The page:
HDV is not a new tape size or camera design. It is a recording format that can accommodate many different types of high-definition image acquisition. The excitement surrounding HDV comes initially from the fact that the cameras are small and inexpensive.
Currently, both Sony and JVC have HDV camcorders on the market that sell in the $5,000 price range. Other companies, such as Canon, have announced they are already following suit, although at a slightly higher price.
Are these mighty-mite cameras as good as the pricier high-definition cameras such as Sony’s CineAlta line of HDCAM camcorders or Panasonic’s VariCam? You may find the answer surprising. Naturally, the $70,000 to $100,000 cameras like the ones George Lucas used to shoot the Star Wars prequels boast more robust electronic features; the lenses alone cost more than a single HDV camera. On the other hand, the little HDV camcorders can go places their big brothers can’t by squeezing into nooks and crannies, and utilizing considerably smaller cranes, dollies, and body mounts. They also offer the cost-savings of shooting to tape cassettes at one-tenth the price of HDCAM loads.
But, the question remains: How good are the high-definition images they record? Rental facilities can’t keep HDV cameras in stock, and many prime-time TV shows are using them for second-unit work. Several network specials have already aired that intercut HDV recordings with HDCAM, and the list of independent feature films shot in HDV continues to grow.
Sony, being the first to market with an HDV camcorder, uses interlaced video-the same recording technique found in its consumer DV cameras. The Sony HVR-Z1U professional camcorder, for example, shoots high-definition 1080i pictures at 30fps and comes equipped with a Carl Zeiss Vario-Sonnar T 12X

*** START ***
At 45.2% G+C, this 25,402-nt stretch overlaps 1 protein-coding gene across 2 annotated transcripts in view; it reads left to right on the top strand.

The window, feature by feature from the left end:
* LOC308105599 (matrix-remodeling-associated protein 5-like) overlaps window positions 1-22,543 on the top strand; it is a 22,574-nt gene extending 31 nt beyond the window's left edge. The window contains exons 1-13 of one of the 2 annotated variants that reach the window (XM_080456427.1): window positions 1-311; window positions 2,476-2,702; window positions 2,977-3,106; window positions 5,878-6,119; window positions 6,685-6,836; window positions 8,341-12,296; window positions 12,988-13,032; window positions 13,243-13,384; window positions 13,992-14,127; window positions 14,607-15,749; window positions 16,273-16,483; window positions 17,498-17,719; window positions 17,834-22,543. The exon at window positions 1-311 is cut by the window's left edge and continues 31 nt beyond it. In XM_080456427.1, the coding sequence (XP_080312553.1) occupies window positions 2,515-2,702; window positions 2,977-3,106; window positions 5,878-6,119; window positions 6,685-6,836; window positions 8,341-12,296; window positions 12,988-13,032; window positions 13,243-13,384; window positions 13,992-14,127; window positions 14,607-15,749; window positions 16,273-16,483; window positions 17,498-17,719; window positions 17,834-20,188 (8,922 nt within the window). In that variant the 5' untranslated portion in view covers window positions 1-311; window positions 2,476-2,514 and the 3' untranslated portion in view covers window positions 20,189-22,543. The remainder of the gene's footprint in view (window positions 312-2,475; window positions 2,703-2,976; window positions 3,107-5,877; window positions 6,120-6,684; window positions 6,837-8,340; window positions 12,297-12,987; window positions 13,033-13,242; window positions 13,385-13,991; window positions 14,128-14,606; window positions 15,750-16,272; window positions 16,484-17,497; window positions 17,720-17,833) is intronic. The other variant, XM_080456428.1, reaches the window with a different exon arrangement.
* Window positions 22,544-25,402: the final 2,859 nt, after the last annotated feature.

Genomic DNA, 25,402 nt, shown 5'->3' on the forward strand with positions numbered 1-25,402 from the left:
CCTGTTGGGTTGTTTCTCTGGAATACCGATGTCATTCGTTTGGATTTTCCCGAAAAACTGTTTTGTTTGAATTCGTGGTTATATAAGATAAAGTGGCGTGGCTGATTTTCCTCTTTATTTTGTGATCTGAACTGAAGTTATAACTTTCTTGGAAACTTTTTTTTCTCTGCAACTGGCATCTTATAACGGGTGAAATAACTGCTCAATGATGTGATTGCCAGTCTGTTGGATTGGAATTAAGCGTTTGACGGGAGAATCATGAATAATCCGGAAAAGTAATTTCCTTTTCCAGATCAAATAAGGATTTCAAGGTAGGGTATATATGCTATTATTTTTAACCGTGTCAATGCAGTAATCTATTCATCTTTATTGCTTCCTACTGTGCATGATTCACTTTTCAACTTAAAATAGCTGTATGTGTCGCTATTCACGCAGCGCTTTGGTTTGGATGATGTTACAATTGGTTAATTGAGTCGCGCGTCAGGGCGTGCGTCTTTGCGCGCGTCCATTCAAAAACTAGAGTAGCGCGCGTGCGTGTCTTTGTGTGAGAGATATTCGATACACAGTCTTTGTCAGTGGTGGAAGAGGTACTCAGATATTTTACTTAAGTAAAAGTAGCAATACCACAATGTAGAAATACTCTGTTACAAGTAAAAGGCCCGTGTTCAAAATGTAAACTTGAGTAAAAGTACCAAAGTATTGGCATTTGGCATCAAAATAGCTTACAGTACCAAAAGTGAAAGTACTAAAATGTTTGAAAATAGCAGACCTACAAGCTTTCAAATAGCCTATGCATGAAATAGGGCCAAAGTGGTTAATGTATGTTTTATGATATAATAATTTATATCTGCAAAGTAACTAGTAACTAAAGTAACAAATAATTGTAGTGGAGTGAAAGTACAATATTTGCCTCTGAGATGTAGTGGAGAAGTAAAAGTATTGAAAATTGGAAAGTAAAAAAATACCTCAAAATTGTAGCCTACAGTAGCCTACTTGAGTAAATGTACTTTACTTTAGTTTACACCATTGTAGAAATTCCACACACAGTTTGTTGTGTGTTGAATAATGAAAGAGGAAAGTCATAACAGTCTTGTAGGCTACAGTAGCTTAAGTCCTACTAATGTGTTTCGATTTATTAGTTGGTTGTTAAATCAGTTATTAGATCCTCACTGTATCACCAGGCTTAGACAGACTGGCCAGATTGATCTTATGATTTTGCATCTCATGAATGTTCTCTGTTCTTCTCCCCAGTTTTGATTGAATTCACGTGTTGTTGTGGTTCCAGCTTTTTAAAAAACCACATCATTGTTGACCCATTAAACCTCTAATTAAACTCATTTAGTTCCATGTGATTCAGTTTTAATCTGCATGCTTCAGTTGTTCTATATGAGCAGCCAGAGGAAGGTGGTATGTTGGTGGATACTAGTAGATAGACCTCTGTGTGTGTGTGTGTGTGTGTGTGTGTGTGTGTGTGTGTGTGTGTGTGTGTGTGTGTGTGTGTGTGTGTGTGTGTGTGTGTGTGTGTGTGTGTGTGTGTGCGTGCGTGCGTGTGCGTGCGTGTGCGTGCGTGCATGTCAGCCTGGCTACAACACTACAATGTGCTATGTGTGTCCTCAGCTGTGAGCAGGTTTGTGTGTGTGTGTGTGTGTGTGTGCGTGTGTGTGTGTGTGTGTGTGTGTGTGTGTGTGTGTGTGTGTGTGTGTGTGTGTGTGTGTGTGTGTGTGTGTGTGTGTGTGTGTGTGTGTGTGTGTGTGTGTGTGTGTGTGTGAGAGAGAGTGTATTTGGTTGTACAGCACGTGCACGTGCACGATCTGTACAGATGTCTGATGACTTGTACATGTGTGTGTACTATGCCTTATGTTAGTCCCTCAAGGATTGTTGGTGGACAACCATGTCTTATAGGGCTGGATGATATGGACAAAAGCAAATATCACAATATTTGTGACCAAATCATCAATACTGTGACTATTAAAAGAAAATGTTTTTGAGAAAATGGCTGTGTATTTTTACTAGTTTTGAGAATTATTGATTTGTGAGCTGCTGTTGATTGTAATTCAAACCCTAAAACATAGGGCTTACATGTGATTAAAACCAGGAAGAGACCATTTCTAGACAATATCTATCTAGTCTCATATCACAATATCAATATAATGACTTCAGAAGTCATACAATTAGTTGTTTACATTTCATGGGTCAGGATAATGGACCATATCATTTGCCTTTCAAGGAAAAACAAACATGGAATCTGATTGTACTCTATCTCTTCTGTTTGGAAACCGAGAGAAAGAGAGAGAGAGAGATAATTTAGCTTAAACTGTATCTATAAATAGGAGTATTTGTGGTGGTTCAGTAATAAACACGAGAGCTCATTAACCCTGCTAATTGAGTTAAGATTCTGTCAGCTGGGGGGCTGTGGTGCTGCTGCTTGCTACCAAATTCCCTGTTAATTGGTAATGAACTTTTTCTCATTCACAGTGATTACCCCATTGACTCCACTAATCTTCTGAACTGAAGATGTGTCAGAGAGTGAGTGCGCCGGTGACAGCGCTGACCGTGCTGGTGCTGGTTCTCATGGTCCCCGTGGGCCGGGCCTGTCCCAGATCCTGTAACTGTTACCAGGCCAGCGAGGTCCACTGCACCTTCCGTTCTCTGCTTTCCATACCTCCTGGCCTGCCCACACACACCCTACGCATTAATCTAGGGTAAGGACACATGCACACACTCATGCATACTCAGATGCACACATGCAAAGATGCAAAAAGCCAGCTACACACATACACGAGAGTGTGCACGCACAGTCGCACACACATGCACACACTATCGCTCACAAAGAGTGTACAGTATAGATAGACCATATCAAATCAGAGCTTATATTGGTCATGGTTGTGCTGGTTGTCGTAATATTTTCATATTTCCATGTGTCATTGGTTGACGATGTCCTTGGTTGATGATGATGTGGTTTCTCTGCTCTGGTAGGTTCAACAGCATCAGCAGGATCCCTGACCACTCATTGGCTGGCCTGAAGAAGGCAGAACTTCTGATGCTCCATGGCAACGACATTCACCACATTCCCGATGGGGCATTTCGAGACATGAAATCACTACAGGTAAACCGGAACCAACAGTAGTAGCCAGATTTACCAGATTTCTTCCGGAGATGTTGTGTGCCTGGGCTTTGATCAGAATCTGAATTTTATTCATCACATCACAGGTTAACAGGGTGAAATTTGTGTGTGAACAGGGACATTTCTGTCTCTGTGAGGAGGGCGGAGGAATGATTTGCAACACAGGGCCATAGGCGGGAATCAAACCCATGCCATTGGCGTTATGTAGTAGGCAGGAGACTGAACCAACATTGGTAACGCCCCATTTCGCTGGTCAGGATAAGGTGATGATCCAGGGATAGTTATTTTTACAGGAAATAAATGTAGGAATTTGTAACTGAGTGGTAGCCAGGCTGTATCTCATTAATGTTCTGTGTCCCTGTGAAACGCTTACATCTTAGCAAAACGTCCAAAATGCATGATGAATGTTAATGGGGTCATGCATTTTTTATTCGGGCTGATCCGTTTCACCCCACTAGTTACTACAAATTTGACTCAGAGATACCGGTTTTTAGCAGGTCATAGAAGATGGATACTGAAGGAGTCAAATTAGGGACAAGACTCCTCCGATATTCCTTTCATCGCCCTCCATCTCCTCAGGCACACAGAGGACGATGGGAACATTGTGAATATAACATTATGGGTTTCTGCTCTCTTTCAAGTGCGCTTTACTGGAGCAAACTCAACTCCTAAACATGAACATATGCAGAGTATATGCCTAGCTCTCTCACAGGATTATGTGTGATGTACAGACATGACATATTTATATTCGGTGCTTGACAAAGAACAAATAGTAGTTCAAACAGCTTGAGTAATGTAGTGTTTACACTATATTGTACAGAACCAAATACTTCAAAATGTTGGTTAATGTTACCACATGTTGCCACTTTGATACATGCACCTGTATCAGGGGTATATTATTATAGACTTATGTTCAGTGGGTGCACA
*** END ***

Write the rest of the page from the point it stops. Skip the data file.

JVC calls its approach ProHD, and the company’s GY-HD100 camcorder records a progressive version of HDV or 720p running at 24fps. This camera can be mounted with interchangeable lenses, a feature that has garnered a lot of attention from image-conscious videographers.
But under the hood, things are actually a bit different. Although Sony’s HDV camcorder can produce true 1920x
1080 interlaced images, it is actually recording at only 1440
1080 on each interlaced field, and the progressive pictures from JVC are actually only 1280
720 resolution. So even though the output from those cameras matches the full-pixel count expected from 1080i or 720p high definition, there is some digital scaling going on to accomplish that resolution.
Sony’s Hugo Gaggioni, CTO of the Broadcast and Production Systems Group, says demand will continue to drive technology at Sony. “Our family of HDV products are based on 1080i/60 but we will be expanding that in the future. We feel 1080i based on the 1920x
1080 pixel array produces the highest temporal resolution.”
Conversely, Dave Walton, JVC’s general manager of marketing communications, says its 720p/24 approach is designed to appeal to digital cinematographers. “Since the GY-HD100 records a 24p progressive signal, this gives you the ability to have much more solid still frames without interlace jitter, while giving you a more film-like look to the high-definition recordings. You can view this progressive recording on any high-definition display, or the camcorder’s composite video output will provide a 30fps standard-definition signal for viewing on conventional NTSC monitors.”
The trick, of course, is squeezing the high-definition signal onto that tiny 6mm mini DV tape. After all, uncompressed 720p and 1080i high-definition clocks in at about 1.5G
b/sec, yet the 30fps Sony version of HDV runs at around 25
b/sec. JVC’s 24fps variety uses only a 19Mb/sec data stream. The magic lies in what the HDV consortium did with the structure of MPEG-2 compression. Instead of each video frame having its own identity, it spreads the information over an MPEG-2 Group of Pictures, or GOP, that can be up to 15 frames long. And the reality is that some of those frames don’t really exist outside of the GOP itself. There are “I” frames, which “initiate” the GOP, “P” frames that “predict” what is to come, and “B” frames that look “bi-directionally” to increase the encoding efficiency.